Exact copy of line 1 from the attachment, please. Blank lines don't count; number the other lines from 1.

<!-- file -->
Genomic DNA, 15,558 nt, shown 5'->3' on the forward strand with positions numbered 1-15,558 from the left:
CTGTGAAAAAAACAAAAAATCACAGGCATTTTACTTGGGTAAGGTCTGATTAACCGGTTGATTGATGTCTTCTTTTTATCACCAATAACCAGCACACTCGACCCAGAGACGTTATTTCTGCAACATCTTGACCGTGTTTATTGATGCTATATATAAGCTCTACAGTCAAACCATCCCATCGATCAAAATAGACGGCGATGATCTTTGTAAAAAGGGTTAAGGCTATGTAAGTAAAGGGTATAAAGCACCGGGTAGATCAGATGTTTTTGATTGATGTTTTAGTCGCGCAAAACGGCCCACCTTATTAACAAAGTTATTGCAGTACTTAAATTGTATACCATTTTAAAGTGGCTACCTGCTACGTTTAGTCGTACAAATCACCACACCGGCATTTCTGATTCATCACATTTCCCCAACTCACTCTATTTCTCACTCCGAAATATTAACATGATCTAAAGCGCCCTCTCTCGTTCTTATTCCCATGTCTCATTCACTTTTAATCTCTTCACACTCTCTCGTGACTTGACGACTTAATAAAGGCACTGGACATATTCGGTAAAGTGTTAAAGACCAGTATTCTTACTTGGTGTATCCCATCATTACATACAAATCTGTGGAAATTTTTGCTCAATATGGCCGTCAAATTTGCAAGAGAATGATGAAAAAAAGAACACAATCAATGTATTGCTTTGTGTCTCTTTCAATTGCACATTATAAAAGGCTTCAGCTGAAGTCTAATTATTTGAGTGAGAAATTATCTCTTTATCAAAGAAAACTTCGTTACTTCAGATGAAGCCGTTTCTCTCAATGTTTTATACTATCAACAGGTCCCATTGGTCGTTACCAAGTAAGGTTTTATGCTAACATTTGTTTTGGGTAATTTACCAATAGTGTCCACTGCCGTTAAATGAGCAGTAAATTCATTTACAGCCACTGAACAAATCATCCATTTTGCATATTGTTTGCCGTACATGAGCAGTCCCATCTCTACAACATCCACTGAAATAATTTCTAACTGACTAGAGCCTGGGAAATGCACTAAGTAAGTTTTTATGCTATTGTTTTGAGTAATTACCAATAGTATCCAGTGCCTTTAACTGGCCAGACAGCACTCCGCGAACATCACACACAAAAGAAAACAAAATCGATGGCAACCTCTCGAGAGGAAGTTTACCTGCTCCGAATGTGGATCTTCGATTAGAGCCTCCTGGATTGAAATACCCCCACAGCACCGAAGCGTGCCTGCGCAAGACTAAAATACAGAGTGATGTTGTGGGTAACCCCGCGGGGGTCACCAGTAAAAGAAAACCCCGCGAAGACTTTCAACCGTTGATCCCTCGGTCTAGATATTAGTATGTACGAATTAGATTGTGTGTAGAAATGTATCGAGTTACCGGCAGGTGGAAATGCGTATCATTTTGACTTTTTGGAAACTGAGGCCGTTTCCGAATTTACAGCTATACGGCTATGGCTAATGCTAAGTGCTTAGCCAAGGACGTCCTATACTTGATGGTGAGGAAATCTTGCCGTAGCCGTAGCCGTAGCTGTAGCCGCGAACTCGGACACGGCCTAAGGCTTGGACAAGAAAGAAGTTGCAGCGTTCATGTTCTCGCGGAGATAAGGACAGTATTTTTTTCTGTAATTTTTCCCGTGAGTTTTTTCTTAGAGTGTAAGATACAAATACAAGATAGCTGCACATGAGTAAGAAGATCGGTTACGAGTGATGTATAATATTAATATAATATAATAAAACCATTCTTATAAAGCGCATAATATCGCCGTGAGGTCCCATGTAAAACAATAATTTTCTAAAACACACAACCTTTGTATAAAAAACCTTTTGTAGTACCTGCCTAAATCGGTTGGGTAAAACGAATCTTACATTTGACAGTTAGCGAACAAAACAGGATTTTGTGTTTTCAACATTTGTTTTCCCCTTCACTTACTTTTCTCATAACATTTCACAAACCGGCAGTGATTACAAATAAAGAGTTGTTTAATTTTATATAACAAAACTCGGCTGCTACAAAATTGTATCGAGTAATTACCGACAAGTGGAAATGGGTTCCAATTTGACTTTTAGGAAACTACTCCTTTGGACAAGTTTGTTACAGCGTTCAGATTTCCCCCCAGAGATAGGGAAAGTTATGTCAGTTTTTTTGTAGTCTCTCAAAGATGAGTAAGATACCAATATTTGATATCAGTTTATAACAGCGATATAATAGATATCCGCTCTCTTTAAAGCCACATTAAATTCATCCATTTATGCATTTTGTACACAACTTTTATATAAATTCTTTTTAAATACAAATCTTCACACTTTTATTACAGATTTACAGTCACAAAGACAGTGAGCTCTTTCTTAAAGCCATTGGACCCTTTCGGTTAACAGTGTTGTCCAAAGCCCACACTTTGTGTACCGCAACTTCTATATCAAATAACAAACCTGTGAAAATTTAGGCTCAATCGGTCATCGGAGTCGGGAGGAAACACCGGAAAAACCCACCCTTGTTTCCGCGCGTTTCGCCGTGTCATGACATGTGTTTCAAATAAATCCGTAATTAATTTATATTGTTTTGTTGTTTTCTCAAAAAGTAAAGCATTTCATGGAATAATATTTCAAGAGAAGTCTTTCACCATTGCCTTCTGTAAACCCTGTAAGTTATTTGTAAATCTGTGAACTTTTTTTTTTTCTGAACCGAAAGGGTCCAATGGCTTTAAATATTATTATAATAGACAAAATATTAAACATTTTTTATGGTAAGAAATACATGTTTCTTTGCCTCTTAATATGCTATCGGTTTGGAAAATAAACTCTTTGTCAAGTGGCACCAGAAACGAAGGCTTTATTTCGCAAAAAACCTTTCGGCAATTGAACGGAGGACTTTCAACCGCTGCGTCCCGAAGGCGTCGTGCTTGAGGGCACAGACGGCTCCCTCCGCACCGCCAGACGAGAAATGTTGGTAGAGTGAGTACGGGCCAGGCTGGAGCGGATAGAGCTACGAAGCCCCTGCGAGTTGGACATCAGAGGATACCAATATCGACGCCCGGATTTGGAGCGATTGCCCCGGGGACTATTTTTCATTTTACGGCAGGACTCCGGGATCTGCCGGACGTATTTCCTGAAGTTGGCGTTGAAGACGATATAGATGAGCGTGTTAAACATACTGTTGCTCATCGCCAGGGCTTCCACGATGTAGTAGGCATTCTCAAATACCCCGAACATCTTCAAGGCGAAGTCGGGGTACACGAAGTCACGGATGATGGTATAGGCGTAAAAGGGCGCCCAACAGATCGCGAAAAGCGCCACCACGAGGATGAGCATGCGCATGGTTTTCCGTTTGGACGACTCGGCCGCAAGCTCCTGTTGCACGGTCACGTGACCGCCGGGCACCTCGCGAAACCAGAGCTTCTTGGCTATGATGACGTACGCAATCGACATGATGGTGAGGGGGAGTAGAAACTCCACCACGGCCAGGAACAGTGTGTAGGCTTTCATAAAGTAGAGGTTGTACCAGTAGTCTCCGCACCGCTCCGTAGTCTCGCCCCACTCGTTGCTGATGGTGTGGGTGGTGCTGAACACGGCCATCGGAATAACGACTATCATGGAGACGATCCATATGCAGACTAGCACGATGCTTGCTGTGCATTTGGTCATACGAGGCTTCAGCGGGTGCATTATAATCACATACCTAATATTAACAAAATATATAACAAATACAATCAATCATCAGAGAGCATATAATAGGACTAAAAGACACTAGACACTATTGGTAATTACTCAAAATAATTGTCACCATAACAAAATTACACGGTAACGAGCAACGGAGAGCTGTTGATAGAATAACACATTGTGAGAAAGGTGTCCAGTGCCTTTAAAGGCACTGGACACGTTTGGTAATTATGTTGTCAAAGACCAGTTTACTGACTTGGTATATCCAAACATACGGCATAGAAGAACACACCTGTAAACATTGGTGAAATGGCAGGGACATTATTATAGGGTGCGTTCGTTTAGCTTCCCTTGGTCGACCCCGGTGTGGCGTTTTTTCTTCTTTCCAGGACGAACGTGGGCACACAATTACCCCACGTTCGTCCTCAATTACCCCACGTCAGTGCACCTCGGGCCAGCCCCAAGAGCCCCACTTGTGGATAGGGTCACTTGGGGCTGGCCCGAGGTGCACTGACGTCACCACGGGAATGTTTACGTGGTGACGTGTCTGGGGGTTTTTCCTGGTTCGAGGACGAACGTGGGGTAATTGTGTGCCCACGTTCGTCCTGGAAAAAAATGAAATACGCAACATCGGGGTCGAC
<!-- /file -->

Genomic DNA, 15,558 nt, shown 5'->3' on the forward strand with positions numbered 1-15,558 from the left: